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In The Studio: An Interview With Mix Engineer Dave Pensado
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You’ve taken a lot of your time to share your techniques with everyone – I wanted to share a few of mine. I’ll get a lot of sequenced hi-hats, that just hit dead on the beat and it’s the same sample again and again – no change in texture, so I’ll use subtle flanging and panning to add some movement to them.

I like that – you can use the pencil tool to draw in subtle panning too. We used to do a similar thing back in the day using a Marshall Time Bucket Brigade delay. Anything that enhances the groove is great. Trying to put motion into something static.

For club music, sometimes I’m sending the entire mix minus the kick drum to it’s own bus – and putting bus compression on the whole mix minus the kick.

Another way to solve that is a dance technique, side chain the competitive elements to the kick, and compresses them more when the kick hits. I’ll put all the keyboards on an aux and sidechain from the kick. Especially with 4 on the floor Hip Hop.

Here’s a weird one. In good 808 sounds I hear what sounds like a “wind” sound coming off of the release. I think its the result of passing broadband noise through the 808 filters – it’s the ring the filters produce.

I make two duplicates of the 808, and put SPL De-Verb on one of the duplicates, and flip the other duplicate out of phase. This leaves the ring behind. Then I can EQ, compress or delay that wind tone and mix it back into the original sound.

With 808s and simple wave shape sounds, the first thing I teach my assistants is don’t reach for an EQ if it’s a simple wave form – just do it with loudness. Put it where you want and take out what you don’t like.

I do some phase manipulation tricks, but I’m hesitant to share them because they’re pretty advanced and can get you in a lot of trouble. Take the same signal, mult it and pan one hard left, one hard right, and feed that to an aux. Then flip one side out of phase – and then put a pan on it that pans so fast you can’t hear it.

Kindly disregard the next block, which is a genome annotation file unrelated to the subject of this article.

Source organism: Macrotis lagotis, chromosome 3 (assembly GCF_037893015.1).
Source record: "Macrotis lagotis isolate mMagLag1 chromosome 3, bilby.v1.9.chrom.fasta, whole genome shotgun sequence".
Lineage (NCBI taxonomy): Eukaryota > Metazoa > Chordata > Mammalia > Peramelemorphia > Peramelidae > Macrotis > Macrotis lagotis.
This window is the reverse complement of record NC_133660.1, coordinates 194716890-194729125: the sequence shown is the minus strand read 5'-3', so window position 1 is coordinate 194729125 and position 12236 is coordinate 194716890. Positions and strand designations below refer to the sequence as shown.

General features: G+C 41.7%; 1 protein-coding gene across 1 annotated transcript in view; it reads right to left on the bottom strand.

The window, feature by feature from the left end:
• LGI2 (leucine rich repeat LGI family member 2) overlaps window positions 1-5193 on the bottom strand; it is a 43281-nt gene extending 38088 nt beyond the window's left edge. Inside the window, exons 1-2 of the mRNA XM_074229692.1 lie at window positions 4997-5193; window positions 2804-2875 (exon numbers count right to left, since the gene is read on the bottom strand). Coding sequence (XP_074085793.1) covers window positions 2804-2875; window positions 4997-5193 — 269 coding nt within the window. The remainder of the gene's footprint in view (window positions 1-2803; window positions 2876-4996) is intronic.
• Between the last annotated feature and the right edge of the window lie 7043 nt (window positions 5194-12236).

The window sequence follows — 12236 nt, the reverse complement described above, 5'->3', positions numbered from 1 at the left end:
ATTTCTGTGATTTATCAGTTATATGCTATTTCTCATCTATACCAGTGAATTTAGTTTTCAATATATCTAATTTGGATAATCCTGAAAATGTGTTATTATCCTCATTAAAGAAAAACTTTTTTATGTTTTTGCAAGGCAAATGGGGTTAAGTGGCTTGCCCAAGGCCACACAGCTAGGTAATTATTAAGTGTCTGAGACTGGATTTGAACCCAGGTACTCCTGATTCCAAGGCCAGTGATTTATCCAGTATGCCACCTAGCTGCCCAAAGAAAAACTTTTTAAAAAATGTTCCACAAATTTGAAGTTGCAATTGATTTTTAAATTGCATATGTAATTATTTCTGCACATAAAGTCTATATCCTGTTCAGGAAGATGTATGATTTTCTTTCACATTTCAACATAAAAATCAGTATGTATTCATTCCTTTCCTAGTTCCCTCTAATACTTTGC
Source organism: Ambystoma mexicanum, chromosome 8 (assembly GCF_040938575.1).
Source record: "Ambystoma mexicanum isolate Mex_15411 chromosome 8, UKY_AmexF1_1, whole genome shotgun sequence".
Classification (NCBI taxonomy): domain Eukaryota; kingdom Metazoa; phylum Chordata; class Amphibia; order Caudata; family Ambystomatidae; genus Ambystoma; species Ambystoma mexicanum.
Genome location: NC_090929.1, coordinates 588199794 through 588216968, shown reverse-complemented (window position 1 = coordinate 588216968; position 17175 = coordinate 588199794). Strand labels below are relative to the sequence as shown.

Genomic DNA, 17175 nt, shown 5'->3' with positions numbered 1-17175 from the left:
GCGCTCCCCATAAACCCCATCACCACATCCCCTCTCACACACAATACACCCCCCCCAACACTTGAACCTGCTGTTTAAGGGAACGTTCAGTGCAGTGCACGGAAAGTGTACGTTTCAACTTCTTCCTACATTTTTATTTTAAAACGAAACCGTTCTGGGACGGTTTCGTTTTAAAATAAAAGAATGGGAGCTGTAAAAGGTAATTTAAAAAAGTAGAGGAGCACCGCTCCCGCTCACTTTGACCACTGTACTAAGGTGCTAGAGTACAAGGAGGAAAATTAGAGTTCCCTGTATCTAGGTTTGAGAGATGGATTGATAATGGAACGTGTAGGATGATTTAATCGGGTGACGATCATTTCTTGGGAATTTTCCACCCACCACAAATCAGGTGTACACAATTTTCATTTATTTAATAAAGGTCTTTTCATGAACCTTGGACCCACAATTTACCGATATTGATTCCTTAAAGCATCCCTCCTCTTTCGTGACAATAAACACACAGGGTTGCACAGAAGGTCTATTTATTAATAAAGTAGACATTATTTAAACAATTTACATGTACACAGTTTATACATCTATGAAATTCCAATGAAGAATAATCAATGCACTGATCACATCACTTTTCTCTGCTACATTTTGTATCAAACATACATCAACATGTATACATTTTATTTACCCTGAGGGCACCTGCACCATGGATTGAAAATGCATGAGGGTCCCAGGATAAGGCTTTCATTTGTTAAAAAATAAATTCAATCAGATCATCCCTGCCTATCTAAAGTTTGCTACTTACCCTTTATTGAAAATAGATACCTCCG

A lot of times if I get a drum loop, I’ll isolate a sound that’s too loud and flip it out of phase and blend it back in. Any time I’m working with samples that are blended or layered, I’ll check the phase.

You’re famously quoted saying “It’s better to sound new than to sound good.” I remember being at AES with Tony Maserati playing a recent mix, and a bunch of engineers vibed him for the amount of compression on the lead vocals, but at the same time he had 200 tracks of audio working – it was a modern sounding mix and he needed to make the vocals present.

“It’s better to sound new, than to sound good. But the great ones do both.” is the actual statement. To beat a dead horse – Which would you rather have, the world’s greatest mix that sells three copies, or the world’s worst that sells five million. Audio engineers only make a small part of the audience. But if you can, why not try to do both?

Now, as for the compression – if I have 200 tracks, the first thing I reach for is not a compressor. It’s the mute button. It’s also rare that I’ll keep stereo basses as stereo.

I once did a mix that had 12 shaker parts, I muted 10 of them, the producer came in and said “Holy cow how did you get all those shakers to work? Now they’re all clear.” He hadn’t realized ten of them were muted!

Let’s say I’m an artist and I have the resources to hire any mixing engineer. Why should I hire Dave Pensado?

Any mixer that has had success will tell you that a big part of the process is having the arrogance (confidence) to think that your taste is always right. If you don’t have that, don’t join this profession. Once you feel what you do is right, it produces the answer of “because I’m the best.”

The proper forum is to ask other engineers why I’m good. I can’t give the answer without sounding conceited and arrogant. With artists, we as engineers have their career and well being in our hands, if you don’t have the confidence to assure them, they’re not going to work with you. Ultimately, your job is to make them a shit load of a money.

Matthew Weiss is the head engineer for Studio E, located in Philadelphia. Recent credits include Ronnie Spector, Uri Caine, Royce Da 5’9” and Philadelphia Slick.

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